Coconut oil gotten from Cocos nucifera belongs to the palm family and is the only species belonging to the Cocos genus. The coconut palm is commonly called “tree of life” because every bit of the coconut can be used to produce drink, fiber, food, fuel, utensils amongst others. In the 16th century, Sir Francis Drake called coconut “nargils”, which was the common term used until the 1700’s when the word coconut was established. The name is derived from the 16th-century Portuguese and Spanish word “coco,” meaning “head” or “skull,” because of the three indents that resemble the placement of the eyes and nose on a human head.
Although being called a tree, the coconut palm is not scientifically one since it has is no bark, no branches, or secondary growth. It is a woody perennial monocotyledon with the trunk being the stem. Also, coconuts are not really “nuts” but are rather classified as a fibrous one-seeded drupe (A drupe is a fruit with a hard stony covering enclosing the seed (like a peach or olive) and comes from the word “drupe” meaning overripe olive). The coconut we buy in the store does not resemble the coconut you find growing on a coconut palm. An untouched coconut has three layers. The outermost layer, which is typically smooth with a greenish color, is called the exocarp. The next layer is the fibrous husk, or mesocarp, which ultimately surrounds the hard woody layer called the endocarp. The endocarp surrounds the seed. Generally speaking, when you buy a coconut at the supermarket the exocarp and the mesocarp are removed and what you see is the endocarp.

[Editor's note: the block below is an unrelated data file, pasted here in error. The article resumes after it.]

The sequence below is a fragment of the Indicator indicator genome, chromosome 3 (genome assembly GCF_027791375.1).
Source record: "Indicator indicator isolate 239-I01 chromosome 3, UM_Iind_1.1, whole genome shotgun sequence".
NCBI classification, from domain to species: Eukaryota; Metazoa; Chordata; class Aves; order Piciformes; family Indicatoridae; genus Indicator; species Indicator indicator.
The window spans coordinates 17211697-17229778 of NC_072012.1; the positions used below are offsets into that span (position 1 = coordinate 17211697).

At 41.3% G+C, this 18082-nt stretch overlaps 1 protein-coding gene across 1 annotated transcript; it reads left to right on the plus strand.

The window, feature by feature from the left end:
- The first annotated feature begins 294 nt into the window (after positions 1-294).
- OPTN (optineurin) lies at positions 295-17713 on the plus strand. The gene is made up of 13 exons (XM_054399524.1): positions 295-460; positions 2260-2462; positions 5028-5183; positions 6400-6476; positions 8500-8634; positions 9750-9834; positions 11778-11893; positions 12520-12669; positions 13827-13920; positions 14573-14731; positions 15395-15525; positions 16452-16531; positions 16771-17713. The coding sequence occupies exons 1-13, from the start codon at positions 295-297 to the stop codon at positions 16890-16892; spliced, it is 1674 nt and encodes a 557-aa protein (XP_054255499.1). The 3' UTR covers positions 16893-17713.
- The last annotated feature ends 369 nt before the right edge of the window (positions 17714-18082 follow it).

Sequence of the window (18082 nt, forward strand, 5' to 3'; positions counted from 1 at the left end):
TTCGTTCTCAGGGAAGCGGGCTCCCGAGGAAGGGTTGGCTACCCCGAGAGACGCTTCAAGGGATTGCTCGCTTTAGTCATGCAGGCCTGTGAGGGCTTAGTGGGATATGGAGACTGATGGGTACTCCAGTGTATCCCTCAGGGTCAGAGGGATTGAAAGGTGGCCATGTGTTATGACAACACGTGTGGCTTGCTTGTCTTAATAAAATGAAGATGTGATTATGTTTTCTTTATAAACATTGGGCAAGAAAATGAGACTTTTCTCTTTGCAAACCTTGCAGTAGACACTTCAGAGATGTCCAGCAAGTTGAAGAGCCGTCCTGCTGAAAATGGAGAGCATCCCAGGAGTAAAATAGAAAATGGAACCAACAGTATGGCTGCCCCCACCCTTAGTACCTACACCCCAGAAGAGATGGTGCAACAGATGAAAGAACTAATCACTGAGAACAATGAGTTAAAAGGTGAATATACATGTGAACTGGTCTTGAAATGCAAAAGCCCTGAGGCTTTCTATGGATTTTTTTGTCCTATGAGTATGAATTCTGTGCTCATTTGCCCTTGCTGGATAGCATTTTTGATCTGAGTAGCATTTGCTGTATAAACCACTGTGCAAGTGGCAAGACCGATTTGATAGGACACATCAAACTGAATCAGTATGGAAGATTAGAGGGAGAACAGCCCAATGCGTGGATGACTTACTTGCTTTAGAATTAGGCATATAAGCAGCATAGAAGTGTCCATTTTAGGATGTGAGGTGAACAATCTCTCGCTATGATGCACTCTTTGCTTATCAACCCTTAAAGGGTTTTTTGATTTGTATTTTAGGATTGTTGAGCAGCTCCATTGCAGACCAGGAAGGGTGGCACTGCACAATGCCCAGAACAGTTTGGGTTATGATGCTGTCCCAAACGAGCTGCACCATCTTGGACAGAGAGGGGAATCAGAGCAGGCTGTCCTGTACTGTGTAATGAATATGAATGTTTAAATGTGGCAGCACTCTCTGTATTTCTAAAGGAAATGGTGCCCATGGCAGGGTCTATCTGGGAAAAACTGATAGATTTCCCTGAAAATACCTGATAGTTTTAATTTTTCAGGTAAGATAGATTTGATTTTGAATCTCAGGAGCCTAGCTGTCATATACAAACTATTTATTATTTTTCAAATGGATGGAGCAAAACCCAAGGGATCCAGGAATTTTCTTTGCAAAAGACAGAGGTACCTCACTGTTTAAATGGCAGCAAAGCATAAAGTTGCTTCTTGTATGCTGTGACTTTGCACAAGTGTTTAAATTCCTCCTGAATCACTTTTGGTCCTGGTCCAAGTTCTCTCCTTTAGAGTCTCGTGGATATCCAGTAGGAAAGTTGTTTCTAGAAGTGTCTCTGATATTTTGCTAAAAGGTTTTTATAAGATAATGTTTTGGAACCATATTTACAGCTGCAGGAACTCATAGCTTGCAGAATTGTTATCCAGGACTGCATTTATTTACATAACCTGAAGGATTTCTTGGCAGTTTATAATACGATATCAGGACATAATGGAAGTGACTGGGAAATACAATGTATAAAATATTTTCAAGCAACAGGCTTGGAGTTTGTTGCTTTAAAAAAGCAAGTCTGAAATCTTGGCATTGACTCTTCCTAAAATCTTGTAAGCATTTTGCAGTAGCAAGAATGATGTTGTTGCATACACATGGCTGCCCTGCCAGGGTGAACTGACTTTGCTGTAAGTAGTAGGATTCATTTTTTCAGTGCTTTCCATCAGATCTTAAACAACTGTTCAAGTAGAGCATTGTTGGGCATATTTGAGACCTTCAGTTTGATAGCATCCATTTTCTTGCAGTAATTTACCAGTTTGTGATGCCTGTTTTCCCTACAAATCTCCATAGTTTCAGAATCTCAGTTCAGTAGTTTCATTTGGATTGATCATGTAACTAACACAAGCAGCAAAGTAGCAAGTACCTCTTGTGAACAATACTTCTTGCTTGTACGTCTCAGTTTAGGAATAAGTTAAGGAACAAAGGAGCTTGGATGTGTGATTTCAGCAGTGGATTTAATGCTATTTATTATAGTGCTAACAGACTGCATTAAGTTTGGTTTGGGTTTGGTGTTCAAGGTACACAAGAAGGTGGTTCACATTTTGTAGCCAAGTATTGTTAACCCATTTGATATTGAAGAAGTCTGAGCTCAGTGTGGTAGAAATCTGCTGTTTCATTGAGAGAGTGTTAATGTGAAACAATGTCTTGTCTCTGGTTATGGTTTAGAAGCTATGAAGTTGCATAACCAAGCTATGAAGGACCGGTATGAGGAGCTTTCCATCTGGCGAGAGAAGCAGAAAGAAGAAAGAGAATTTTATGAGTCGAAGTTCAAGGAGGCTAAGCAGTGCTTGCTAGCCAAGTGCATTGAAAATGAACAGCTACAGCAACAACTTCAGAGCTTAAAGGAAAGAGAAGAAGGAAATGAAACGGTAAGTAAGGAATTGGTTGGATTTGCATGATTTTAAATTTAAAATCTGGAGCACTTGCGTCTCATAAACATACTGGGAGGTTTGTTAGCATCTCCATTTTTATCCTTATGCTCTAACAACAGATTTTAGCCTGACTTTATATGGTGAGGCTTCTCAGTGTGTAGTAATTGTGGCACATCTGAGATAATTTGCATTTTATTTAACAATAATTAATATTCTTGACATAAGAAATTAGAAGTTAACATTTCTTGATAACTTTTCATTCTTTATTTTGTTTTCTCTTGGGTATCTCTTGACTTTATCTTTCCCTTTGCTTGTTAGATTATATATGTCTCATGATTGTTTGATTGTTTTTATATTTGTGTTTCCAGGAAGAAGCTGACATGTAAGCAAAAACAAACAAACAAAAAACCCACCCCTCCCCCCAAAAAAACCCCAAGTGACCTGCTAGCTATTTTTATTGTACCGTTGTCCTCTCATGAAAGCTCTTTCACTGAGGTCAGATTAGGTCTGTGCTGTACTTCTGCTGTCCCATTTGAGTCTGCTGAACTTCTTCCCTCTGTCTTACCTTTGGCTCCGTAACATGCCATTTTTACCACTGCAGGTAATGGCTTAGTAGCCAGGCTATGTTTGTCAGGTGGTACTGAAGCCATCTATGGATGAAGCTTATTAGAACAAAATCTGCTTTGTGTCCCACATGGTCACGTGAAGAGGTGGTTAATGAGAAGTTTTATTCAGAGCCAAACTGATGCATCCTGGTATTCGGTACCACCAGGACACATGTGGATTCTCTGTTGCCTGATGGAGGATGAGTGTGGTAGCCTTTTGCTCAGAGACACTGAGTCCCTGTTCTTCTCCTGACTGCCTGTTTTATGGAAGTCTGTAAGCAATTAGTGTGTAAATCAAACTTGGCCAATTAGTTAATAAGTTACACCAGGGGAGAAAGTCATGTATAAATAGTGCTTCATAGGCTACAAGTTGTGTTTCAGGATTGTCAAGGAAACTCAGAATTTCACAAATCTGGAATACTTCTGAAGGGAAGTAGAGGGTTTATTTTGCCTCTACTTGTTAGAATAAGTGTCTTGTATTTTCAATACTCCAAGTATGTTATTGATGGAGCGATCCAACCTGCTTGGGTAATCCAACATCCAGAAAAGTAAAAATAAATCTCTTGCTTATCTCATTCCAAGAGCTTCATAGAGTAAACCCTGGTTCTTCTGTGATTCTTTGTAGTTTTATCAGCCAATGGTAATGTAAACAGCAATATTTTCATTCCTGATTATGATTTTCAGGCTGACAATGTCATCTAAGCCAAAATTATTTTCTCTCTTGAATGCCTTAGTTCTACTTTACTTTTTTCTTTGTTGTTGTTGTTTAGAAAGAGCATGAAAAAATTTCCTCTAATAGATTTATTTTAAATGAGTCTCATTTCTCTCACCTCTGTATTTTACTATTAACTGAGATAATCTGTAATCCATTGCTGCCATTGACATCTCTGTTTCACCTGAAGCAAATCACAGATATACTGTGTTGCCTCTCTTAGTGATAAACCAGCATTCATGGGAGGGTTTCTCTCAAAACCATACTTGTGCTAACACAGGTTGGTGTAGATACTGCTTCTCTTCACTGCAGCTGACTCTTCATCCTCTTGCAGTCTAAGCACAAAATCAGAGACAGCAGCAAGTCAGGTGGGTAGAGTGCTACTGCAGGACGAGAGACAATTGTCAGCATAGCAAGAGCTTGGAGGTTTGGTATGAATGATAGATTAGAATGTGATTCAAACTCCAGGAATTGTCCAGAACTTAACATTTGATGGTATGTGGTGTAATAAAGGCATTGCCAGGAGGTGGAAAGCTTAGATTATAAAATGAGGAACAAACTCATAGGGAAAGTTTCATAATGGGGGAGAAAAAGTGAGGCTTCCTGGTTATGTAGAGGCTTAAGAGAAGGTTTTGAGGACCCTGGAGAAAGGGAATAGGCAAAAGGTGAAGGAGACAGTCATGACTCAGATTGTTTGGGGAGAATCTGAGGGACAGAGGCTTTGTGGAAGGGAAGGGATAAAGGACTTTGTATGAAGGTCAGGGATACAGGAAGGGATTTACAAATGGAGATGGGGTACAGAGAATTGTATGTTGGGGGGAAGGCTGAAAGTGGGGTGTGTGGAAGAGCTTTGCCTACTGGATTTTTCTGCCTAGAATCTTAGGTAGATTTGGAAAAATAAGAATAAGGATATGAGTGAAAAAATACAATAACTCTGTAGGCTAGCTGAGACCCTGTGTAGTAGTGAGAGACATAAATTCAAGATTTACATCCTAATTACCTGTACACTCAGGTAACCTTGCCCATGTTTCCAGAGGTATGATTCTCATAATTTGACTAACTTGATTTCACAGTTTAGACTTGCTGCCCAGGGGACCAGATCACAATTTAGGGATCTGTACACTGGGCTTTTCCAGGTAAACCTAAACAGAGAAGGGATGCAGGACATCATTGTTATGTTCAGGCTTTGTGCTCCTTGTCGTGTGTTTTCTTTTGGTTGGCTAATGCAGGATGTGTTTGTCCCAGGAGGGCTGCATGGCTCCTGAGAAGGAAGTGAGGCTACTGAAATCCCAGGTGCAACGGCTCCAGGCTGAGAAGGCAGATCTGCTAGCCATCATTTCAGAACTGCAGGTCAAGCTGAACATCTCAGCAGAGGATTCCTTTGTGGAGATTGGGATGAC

The 3 visible holes on the innermost layers are commonly referred to as “eyes,” which tend to make the Coconut look like a bowling ball. These holes are germination pores. Two of the pores remain plugged and non-functional, leaving only one pore to be functioning, and it is through this one pore that a shoot will sprout once growing conditions are favorable.
How to make your coconut oil
Coconut oil is the oil extracted from the edible, fleshy “meat” of a coconut in various ways which include the dry process (cold/expeller press), the wet process and solvent extraction. You can produce your own coconut oil using the following simple steps:
1. Crack open the coconut(s) and remove the copra/meat (white edible part). Pour the coconut water into a bowl.
2. Rinse the coconut meat with little of the coconut water, chop into small pieces and place in a blender. Pour the coconut water into the blender and blend till the meat has been completely pulverized.
3. Pour the resulting mixture into a large bowl, squeeze the mixture together and leave to stand for 2-3 hours.
4. Place a washcloth over a bowl and pour the coconut mixture into it. squeeze completely till as much liquid as possible has been successfully
5. Cover the bowl with the cover liquid and leave for about 48% at room temperature. Afterwards, place the liquid in the refrigerator for 3-8 hours where it will solidify and separate.
6. Pour the mixture over a strainer to get out the solidified oil and you can discard the liquid.
7. Store the oil in a Mason jar and store in a cool dry place.
Benefits of Coconut Oil